Skill in expressing one's personal ruminations, is a project I have as yet not mastered!
Even at 80 years of age, 14 post-grad years of study, and 35 years of medical practice as a rural family physician--I am still surprised at the seeming void that exists between sincere individuals as they use a common language to share ideas.
Sunday July 24th 2011, 10:27 PM
Comment by: Jane B. (Winnipeg Canada)Top 10 Commenter
Hey, Roger, I'm not far behind you in age, if not in years of education, but I did teach English for many years, and have had the advantage of many British friends who happen to speak English in different ways. LOL

Discussion, not anger. That's our way here.
Monday July 25th 2011, 2:02 PM
Comment by: Roger Dee (Haslett, MI)Top 10 Commenter
It that what they call it in Parliment? But certainly true in "polite society"!
"Let everyone be quick to listen, but slow to speak and slow to anger..." James 1:19, The Bible
Tuesday July 26th 2011, 9:35 AM
Comment by: Peter C. (Mesa, AZ)
As anAmerican businessman who has spent a great deal of time in the UK, I have come to the conclusion that the best thing o do is speak as I do at home (with the exception of not using sports metaphors). So when words like schedule, patent, missile or laboratory come up, we acknowledge pronunciation differences, but all parties understand the meaning and can get on with business. It is just one more variation when working on an engineering project with people from London, Bristol, and Scotland, or with the U cadences of Oxbridge.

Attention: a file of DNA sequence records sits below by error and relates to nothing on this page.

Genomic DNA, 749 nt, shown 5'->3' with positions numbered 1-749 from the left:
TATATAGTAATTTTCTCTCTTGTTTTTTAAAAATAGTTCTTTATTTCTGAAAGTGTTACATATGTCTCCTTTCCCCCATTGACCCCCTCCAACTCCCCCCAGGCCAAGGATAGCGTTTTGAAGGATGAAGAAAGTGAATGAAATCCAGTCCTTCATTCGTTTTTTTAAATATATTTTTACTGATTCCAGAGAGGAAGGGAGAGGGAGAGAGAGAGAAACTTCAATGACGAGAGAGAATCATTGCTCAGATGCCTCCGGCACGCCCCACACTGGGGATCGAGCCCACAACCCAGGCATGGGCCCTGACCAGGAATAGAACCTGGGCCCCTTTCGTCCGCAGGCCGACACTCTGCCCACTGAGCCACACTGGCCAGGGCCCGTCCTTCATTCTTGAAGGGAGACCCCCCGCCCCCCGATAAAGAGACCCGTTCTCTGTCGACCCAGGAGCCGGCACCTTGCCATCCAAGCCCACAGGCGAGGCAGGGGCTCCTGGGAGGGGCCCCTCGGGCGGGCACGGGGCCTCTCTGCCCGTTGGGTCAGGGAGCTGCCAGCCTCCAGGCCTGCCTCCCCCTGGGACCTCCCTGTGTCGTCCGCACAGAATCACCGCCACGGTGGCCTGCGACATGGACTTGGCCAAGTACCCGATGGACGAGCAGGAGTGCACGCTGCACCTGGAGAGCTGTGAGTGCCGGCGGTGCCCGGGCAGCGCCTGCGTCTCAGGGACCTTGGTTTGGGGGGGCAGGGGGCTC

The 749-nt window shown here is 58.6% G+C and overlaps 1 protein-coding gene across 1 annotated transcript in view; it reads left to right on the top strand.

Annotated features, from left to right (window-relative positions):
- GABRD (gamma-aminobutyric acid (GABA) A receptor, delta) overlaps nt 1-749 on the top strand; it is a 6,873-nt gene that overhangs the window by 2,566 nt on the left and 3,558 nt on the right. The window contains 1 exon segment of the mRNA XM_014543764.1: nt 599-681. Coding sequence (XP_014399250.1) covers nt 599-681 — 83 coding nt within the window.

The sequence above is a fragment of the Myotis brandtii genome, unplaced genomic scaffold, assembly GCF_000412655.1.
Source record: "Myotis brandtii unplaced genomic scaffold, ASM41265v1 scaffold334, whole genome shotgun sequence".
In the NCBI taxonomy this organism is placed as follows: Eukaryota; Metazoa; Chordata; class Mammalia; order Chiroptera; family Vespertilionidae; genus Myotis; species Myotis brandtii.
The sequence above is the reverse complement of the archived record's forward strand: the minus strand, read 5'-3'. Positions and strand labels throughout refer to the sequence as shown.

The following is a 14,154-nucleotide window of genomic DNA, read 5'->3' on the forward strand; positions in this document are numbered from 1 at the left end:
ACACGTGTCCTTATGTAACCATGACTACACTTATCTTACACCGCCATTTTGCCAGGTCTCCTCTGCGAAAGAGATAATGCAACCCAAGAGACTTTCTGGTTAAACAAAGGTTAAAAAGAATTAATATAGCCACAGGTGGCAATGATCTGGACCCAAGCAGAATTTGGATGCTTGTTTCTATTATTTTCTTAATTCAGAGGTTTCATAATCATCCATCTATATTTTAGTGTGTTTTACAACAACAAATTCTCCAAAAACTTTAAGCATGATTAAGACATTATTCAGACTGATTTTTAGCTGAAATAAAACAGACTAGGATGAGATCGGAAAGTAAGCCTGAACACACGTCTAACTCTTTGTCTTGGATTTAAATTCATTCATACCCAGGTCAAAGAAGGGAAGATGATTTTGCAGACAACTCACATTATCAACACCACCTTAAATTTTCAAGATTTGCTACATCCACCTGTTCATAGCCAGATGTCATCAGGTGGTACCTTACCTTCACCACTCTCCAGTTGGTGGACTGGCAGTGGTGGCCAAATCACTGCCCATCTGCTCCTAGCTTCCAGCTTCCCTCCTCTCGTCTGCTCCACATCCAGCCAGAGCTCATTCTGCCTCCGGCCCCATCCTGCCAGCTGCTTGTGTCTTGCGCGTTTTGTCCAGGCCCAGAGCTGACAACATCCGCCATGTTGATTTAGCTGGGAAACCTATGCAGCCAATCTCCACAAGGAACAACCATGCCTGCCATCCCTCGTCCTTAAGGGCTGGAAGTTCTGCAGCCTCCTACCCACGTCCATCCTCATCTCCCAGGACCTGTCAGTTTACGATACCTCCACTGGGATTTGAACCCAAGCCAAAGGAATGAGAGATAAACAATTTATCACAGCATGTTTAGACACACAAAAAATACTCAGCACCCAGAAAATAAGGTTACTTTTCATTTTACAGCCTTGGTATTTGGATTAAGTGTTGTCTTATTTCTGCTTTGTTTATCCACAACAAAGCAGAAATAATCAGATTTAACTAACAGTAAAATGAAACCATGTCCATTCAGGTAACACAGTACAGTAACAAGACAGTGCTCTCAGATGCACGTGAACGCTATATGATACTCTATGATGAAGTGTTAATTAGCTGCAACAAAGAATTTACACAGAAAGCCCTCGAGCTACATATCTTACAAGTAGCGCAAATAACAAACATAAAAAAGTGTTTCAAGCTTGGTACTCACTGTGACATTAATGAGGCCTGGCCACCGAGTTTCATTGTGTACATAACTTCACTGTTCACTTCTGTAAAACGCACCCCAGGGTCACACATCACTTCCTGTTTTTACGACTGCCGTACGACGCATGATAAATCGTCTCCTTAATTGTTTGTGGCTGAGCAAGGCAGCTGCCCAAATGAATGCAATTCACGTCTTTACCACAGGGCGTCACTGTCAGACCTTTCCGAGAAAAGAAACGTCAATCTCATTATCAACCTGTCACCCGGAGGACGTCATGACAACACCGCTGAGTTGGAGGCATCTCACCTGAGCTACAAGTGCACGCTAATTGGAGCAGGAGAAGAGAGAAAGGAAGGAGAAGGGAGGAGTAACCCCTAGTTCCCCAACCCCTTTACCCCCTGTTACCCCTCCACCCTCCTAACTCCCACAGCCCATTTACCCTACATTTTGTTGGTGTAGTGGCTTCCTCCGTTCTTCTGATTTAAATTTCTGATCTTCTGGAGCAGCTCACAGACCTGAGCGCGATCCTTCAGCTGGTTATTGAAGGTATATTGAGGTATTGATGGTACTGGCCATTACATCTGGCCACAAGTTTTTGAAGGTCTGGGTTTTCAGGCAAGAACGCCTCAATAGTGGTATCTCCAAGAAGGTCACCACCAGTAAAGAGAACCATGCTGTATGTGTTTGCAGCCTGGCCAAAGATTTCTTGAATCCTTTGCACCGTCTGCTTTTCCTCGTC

Interestingly, I have found things different in Ireland. The Irish seem to feel honored when the American speakers soften their speech with a bit of the brogue.
Tuesday July 26th 2011, 10:05 AM
Comment by: Peter C. (Mesa, AZ)
In my previous comment, I originally wrote "the American speaker softens ...", and ran into the his/her/their problem. Deciding to use the gender-neutral "their", I failed to remove the definite article. Sorry.
Wednesday July 27th 2011, 6:13 PM
Comment by: Sandra C. (Atlanta, GA)
American English reflects our glorius freedom.
Freedom to be unique;
freedom to break the mold;
freedom to short cut;
freedom to create;
freedom to explore;
freedom to be foreign;
freedom to express your opinion;
freedom to change;
freedom to be vile.
Thursday July 28th 2011, 9:41 AM
Comment by: Roger Dee (Haslett, MI)Top 10 Commenter
AND much, much more, Sandra!
Tuesday August 9th 2011, 8:32 AM
Comment by: Doctor Dee (Medina, OH)
ain't no Big th-ang!
Thursday November 15th 2012, 11:38 PM
Comment by: frank G.
1-1imy native tongue or mother tongue is german . BUT born in hungary had to take hungarian education . started to pick up slowly tediously avoided classes for being bullied and beaten up i hated the hungarian upbringing . my first two years in elementary school were completely wasted .by third year slowly started picking up hungarian . BY AGE 15 i was fluent